Sen. Ted Cruz (R-Tex.) reported more money in the bank than any other GOP presidential candidate as the last quarter ended, according to figures released by the Federal Election Commission Thursday.

Cruz's campaign raised $12.2 million last quarter, giving him a total of $26.5 million raised during the campaign so far. He  reported having  $13.8 million in cash on hand,  meaning he spent about 50 percent of what came in since his campaign started.  For the third quarter his spending rate is 58 percent.

The total raised by Cruz falls short of the $20.2 million reported this quarter by retired neurosurgeon Ben Carson. But the burn rate — the rate at which Cruz is spending money — is low compared to some of his competitors in the most recent reporting window: Florida Sen. Marco Rubio tore through 81 percent of the money he pulled in during the third quarter, a high percentage compared with an overall burn rate of about 40 percent since Rubio announced his candidacy.

Former Florida governor Jeb Bush had a burn rate of 86 percent during the third quarter, according to calculations by The Washington Post. Ben Carson spent 64 percent of his cash and Sen. Rand Paul (Ky.) spent $2 for every $1 donated,  according to Washington Post calculations.

Cruz's campaign said it has so far spent $3.7 million to run the non-fundraising portion of its campaign operations, just 14 percent of the total.  The campaign meantime invested much of its resources back into high-tech fundraising efforts that used data analytics and a technique called "donor modeling."  The campaign reported spending $770,000 on web services and donor modeling in the third quarter. Of that total $750,372 was paid to Cambridge Analytica,  a firm that has developed state-of-the-art data analysis programs.

The result of such spending, said campaign manager Jeff Roe, is that the campaign has raised $18 million from a fundraising investment of about $8 million so far this year.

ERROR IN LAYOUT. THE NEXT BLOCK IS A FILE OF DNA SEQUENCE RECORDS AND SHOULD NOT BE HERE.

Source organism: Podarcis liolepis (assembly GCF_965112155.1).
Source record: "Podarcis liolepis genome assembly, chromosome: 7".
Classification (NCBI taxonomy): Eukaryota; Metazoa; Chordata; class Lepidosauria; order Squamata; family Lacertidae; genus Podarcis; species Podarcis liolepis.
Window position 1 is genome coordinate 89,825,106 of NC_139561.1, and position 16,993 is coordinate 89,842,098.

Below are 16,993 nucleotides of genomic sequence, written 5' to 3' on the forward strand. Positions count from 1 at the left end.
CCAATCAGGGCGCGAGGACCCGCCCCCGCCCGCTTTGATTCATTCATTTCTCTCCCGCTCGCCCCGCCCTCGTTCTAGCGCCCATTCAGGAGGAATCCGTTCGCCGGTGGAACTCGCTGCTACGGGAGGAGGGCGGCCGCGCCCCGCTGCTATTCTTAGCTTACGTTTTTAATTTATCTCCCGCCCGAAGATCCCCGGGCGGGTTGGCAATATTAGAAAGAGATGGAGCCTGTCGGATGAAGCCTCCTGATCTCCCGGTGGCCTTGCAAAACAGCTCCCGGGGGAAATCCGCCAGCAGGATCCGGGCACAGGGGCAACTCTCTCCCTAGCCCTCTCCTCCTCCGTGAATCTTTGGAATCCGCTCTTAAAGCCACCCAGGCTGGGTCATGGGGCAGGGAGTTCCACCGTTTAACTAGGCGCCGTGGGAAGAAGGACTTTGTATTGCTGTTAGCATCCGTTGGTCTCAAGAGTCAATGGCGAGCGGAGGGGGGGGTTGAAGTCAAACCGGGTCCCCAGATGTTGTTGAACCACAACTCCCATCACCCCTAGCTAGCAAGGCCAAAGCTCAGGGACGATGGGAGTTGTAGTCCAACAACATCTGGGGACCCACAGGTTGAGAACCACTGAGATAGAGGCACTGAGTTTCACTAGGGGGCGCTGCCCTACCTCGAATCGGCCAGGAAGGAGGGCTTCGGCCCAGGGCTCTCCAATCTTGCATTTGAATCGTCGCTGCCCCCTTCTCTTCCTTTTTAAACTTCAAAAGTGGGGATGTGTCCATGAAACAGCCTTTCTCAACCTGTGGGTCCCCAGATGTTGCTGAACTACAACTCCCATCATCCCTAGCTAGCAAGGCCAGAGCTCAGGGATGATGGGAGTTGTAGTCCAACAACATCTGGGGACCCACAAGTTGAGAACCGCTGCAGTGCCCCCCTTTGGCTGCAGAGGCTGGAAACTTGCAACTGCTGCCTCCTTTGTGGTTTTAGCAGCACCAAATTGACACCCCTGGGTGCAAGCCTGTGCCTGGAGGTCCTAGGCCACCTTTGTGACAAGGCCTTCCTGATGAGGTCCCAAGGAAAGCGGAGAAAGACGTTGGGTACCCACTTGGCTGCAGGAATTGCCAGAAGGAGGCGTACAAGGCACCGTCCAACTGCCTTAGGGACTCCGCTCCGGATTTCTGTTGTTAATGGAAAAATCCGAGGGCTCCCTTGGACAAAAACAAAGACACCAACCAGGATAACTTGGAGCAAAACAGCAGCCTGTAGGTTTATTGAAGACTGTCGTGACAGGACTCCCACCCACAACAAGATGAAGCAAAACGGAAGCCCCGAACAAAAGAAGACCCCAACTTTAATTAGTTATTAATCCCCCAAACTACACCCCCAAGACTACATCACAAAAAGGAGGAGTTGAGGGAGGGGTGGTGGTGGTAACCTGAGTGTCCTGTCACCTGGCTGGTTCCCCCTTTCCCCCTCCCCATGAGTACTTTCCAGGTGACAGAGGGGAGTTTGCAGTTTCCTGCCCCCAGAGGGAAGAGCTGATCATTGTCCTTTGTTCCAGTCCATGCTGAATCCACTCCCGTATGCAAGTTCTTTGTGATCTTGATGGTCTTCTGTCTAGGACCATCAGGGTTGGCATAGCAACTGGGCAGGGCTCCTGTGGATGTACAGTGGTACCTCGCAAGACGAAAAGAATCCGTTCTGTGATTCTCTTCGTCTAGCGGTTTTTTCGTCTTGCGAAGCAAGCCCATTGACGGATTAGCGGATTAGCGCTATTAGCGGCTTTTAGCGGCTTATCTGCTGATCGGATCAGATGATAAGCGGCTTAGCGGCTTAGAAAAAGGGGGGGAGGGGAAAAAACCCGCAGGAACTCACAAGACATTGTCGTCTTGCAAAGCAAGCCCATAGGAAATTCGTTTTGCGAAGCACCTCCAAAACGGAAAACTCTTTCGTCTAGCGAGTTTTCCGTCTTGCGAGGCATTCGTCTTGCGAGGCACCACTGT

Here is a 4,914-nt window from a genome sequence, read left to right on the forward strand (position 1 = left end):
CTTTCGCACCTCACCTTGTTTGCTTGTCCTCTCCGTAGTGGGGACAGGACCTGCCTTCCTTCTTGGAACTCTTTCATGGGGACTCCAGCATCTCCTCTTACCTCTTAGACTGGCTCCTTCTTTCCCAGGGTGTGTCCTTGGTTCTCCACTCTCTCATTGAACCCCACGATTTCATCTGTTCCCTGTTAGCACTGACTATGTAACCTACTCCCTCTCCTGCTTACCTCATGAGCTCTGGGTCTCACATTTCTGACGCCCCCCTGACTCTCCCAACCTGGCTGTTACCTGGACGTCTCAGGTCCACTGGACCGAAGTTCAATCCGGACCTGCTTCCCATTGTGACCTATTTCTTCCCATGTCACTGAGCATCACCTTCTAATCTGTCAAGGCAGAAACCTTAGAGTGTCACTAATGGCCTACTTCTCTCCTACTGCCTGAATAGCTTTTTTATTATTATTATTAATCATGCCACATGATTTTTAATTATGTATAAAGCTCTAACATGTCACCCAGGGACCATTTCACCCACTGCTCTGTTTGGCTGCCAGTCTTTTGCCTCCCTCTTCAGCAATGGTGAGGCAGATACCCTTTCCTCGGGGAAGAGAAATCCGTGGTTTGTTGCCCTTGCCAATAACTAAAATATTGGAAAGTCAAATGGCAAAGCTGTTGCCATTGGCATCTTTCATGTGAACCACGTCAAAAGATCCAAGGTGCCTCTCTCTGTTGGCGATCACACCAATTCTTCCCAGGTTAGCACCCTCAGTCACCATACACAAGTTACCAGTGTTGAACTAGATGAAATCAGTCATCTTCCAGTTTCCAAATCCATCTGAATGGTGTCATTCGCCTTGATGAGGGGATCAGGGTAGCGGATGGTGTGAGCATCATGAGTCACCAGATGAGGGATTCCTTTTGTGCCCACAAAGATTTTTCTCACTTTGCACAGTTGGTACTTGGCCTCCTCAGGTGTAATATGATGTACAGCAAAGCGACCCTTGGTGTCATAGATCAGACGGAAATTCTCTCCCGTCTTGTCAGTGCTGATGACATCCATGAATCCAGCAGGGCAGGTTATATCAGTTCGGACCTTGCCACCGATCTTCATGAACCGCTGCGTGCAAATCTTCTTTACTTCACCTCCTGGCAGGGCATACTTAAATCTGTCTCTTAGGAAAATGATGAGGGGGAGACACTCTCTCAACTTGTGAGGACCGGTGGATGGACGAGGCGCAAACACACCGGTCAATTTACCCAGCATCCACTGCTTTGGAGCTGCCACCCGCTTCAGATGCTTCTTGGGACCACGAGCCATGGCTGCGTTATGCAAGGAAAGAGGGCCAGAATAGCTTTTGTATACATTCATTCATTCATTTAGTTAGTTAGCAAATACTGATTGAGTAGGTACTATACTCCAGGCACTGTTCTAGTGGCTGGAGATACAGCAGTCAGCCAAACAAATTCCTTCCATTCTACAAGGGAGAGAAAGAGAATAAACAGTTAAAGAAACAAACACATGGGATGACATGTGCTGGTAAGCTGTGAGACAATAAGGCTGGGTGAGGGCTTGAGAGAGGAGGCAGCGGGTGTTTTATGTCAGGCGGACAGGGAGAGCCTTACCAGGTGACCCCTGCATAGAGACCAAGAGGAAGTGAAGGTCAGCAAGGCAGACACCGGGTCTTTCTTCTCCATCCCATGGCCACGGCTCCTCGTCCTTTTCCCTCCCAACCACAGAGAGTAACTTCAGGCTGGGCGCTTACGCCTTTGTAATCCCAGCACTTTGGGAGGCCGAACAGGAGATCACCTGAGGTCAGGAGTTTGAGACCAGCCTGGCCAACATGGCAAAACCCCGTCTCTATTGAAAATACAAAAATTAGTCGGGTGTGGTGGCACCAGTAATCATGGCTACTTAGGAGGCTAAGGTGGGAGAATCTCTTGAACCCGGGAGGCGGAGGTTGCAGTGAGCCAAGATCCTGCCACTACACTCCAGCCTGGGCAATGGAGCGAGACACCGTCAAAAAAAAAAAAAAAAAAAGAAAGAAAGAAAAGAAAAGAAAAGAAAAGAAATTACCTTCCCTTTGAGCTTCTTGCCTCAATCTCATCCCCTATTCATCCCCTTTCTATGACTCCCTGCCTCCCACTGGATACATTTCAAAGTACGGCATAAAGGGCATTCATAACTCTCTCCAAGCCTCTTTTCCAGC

Cruz campaign officials said in an interview Wednesday that they have built a formidable two-pronged fundraising system designed to provide funds through a long campaign, an effort that draws support from both small-dollar donors and bundlers who bring in larger sums from associates and friends. The campaign has 219 bundlers who secured $9 million for Cruz as of Wednesday, Roe said. He added that the campaign has had 120,000 total donors through the quarter that ended June 30.

Developing donor lists is an extremely valuable asset to a campaign, noted Kenneth Gross, a former deputy counsel to the Federal Election Commission who advises campaigns — and the one the Cruz team has assembled is "a significant base of names," he said.

The campaign has begun experimenting with an array of fundraising techniques, including the use of text messages, an endeavor that has already proven lucrative thanks to a system of constant monitoring and adjustment of messages.

The operation pulled in $6.1 million online this quarter, spending $1.8 million for a return on investment of 328 percent, Roe said. It is also using sophisticated analytics to pull donations via a more traditional form of campaign solicitation: direct mail. The campaign has spent $1.1 million on mail, getting about $2.7 million in return.

It is unclear how much money has gone to Cruz super PACs since June 30, as the groups do not have to file with the FEC until the end of January.

Cruz often touts his fundraising totals on the campaign trail as evidence for the potential longevity of his campaign.

"In just over six months, we’ve raised 26.5 million from over 350,000 contributions," Cruz told a crowd in Fort Dodge, Iowa, Monday. The average contribution, he said, was $66.

"That’s the power of the grassroots. So I believe that our momentum is steadily growing," he said.

Another fundraising weapon: Cruz's wife Heidi, on leave from her job at Goldman Sachs, has become become the campaign's most prolific fundraiser, making 600 calls last quarter, she said. She told The Washington Post she aims to make 30 each day, but typically does about 20 to 25.

She is looking for someone to give the maximum donation — and the perfect person to do so is conservative, middle class, a business owner who can afford to give to the limit and thinks it's a sacrifice.

"The calls that I’m making are to max out donors. Max out and super PAC," she said.

Matea Gold contributed to this report

This post has been updated